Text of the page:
New York City's own Whale Research and Advocacy Organization
These data show our sightings for the years 2011 and 2012. The number of whales max. 3 on one sightings and only 3 sightings for the year was increased in 2012 five fold. The data for 2013 will show an even greater increase in the number of whales in and around NY City. (in press)
The association with the American Princess allowed weekly, rather than annual, observations and data collections. Each trip provided a new data point that noted the species, the number, and location as well as any behavioral activities of interest. With that we were able to document that the seals were feeding in the area (photos of seals consuming herring), the mix of species, grey and harbor, and some individual markings that may be useful in tracking their movements. In the past few years whales and dolphins have been returning to the area and we expanded our model to include all marine mammals.
The incorporating of average citizens into this project is crucial to its success. The citizens directly support, through their patronage, the American Princess which provides a platform for the research that has now grown into Gotham Whale. As much as a direct grant would do, their fares make it possible for Gotham Whale researchers, to count seals, monitor dolphins, and identify whales in the waters of New York. Gotham Whale thanks the patrons of the American Princess for their support.
As our work progressed our "Citizen Scientists" have provided photographs of humpback whales that can be identified as individuals. We have begun a New York Humpback Whale Catalog that will track New York whales, by name.
Gotham Whale is committed to "Citizen Science" as a means to expand observations that professional scientists would find impossible. We will share our data with similar organizations and researchers to broaden the knowledge of these magnificent creatures that are returning to New York.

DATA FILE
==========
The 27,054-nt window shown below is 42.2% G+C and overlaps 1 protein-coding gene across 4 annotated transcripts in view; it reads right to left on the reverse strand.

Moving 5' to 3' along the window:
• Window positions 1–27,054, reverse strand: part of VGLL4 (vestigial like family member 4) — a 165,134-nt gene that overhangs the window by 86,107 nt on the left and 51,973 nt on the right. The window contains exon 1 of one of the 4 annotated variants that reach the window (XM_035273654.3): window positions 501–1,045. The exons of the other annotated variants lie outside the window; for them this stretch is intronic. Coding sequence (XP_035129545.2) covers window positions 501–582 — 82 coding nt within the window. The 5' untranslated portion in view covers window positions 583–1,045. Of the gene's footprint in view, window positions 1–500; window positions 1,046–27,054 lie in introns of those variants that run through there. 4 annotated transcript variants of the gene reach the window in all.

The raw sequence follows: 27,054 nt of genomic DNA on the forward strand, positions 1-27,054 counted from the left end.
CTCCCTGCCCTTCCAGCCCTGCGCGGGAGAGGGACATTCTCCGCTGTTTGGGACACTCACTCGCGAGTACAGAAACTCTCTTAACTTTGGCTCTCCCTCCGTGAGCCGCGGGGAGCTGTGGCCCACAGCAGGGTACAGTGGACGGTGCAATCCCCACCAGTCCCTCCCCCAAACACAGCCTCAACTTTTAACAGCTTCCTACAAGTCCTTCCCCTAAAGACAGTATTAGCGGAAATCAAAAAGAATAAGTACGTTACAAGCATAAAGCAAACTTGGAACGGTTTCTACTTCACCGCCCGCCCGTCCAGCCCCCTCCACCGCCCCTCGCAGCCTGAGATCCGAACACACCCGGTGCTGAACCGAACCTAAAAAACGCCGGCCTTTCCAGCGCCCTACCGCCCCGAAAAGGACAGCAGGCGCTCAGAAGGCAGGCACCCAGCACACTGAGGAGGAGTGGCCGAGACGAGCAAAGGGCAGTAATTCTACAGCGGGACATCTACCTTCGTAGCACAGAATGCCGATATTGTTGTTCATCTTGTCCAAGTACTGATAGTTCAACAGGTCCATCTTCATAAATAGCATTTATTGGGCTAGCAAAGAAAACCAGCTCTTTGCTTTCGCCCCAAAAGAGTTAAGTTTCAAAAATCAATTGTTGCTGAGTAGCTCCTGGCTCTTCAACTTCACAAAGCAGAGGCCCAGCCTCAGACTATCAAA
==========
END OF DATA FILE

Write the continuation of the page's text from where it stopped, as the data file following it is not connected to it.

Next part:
While at the New York Aquarium, Paul Sieswerda began a project to count seals that were returning to Staten Island each winter. He modeled the project on the Christmas Bird Count conducted by The National Audubon Society. Beginning in 1900 the Audubon Society asked their members to make a count of all the birds they saw on a particular day around Christmas. This was an outgrowth of a tradition where hunters would see how many birds they could kill, not for food, but for what, at that time, was considered sport. Frank Chapman, an early founder of the Audubon Society, suggested their members count, rather than kill, the birds they encountered.
This concept was refined over the years to generate a census of birds across the country. The body of information is huge and valuable. It has become respected by scientists as an overview, or "snapshot" of the population of birds that would otherwise be impossible.
Beginning in 2006, Sieswerda conducted a similar annual survey to simply count the seals that were reported to be on Swinburne Island, a small man-made island just off the east coast of Staten Island. Having observed the expansion of seals into Massachusetts waters during his tenure at the New England Aquarium, he was intrigued by wildlife in close proximity to urban centers.
New York City represents the epitome of human development and to see marine mammals so close to one of the world's great cities, deserved study. With the help of Kingsborough Community College's Maritime Center he began to make an annual count of the seals of Swinburne Island. It is not an easy task to find a boat seaworthy enough to make a mid-winter cruise, even just to the shore of Staten Island. Captain Rob Stiglitz and KCC made that possible for a number of years.
Those observations from the annual counts established that seals were consistently returning to Swinburne every year, in growing numbers. The American Princess suggested a commercial venture to bring patrons to help count and photograph the seals. Sieswerda joined as Naturalist after his retirement from the Aquarium.